Thursday, March 8, 2018

In short: Love & Peace (2015)

Original title: ラブ&ピース

Warning: spoilers ahead, little turtle!

Leave it to Sion Sono’s year of six films (William Beaudine had nothing on the man, particularly since Sono’s films are always good to brilliant) to include a sort of family Christmas movie that manages to not just feature an alcoholic Santa living in the sewers with a bunch of talking and living toys and talking animals who were deserted by their owners, and an adorable giant turtle rampage, but also manages to have that fit nicely as part of a tale about a socially painful office worker (portrayed by Hiroki Hasegawa in modes reaching from physically painful to witness to hilarious to grotesque to unpleasant to actually sad) who becomes a rock star and the same sort of hypocritical arsehole he always hated. While the plot is outrageous and weird in a very Japanese style of weirdness, it also makes complete sense on a thematic and emotional level. This isn’t just a whacky thing to gawk at.

Also leave it to Sono to shoot this tale in a style that teeters on, jumps over and completely ignores the lines between camp, artistry and truthfulness, until it becomes a question of personal taste more than analysis what of the film, if anything, is meant ironically or directly. What I can say is that I found Hasegawa’s way from complete outsider through all stages of glittery rockstardom and its accompanying stages of being a horrible person at times sad, at times incredibly funny, and at times hair-raising. I absolutely admired how the film ends on a grown-up yet hopeful note that shows kindness instead of condemnation to its characters faults. My emotions concerning the other plotline, I can’t even begin to describe.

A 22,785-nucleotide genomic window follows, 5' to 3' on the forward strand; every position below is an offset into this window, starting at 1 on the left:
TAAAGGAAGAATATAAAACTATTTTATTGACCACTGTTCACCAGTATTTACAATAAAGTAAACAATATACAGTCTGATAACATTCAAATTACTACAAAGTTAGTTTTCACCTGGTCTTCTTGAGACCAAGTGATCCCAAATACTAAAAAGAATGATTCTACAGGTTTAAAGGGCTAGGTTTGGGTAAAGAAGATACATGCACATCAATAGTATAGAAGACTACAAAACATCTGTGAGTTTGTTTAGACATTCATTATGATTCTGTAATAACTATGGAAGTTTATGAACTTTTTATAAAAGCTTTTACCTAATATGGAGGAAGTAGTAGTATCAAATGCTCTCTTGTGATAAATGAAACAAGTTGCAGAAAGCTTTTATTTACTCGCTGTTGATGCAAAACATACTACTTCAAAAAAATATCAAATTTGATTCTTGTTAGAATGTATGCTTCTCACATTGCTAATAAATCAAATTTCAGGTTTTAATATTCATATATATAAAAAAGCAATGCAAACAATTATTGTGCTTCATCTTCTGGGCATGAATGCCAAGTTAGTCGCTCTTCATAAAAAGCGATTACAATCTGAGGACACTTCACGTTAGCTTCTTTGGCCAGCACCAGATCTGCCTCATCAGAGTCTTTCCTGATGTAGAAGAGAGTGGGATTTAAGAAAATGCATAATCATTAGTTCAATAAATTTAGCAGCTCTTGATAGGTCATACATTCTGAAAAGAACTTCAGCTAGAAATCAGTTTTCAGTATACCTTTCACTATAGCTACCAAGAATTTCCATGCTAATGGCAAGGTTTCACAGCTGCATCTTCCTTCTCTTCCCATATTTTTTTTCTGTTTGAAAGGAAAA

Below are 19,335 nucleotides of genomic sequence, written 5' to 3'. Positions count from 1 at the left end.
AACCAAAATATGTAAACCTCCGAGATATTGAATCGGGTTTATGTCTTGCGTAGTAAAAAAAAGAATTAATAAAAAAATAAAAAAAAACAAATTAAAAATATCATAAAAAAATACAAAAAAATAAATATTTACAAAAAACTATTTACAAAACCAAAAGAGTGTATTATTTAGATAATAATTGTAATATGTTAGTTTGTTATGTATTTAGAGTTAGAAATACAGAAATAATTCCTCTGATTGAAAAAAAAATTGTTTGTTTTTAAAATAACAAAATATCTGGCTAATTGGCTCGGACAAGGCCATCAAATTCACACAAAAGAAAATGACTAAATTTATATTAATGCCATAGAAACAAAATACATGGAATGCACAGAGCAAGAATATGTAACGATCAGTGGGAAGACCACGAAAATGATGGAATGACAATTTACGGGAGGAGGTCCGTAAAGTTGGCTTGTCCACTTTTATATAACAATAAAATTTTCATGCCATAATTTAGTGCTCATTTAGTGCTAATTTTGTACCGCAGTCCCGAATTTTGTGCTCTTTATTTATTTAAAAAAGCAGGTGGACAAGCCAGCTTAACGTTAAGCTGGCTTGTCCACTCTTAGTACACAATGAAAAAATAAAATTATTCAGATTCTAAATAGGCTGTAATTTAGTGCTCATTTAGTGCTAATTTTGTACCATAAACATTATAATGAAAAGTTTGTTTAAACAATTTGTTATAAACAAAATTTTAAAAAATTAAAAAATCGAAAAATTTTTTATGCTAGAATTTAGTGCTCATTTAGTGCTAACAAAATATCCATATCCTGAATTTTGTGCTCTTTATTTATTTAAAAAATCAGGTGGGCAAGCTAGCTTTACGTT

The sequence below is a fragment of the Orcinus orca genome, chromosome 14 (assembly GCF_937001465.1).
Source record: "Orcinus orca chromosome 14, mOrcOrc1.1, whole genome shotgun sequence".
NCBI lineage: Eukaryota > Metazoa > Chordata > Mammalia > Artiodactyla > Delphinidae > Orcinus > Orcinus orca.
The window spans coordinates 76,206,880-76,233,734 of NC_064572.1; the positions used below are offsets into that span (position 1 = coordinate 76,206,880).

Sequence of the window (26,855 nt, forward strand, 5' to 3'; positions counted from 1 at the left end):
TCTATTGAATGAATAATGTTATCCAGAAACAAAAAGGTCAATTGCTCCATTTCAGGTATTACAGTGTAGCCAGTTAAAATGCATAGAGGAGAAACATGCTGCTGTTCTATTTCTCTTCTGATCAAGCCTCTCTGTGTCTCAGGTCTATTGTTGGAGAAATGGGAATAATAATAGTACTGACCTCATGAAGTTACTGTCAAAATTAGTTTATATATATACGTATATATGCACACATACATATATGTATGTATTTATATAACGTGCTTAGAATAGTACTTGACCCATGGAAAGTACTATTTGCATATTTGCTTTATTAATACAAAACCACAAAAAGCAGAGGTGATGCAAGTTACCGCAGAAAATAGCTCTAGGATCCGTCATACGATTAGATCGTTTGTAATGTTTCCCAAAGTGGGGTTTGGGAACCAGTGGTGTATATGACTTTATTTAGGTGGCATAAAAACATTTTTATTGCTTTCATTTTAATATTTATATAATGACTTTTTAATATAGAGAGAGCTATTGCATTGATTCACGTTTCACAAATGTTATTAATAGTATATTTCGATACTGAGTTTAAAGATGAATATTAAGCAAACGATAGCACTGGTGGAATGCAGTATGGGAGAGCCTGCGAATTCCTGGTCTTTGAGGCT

Because it seems to genuinely be meant as some sort of family movie, Love & Peace should actually be watchable as one. There are, however, many moments in the film that transcend the ironic clichés and seem genuine more because than despite of them, as well as some darker feelings and ideas you can generally expect not to find in your family films outside of Asia anymore, even the strange ones. There is, after all a reason why Santa lives in the sewers and drinks too much, and his whole plot line centers around a perpetual repetition of certain kinds of pain and suffering that might as well belong in a horror film (even though it of course isn’t openly played that way by the film).

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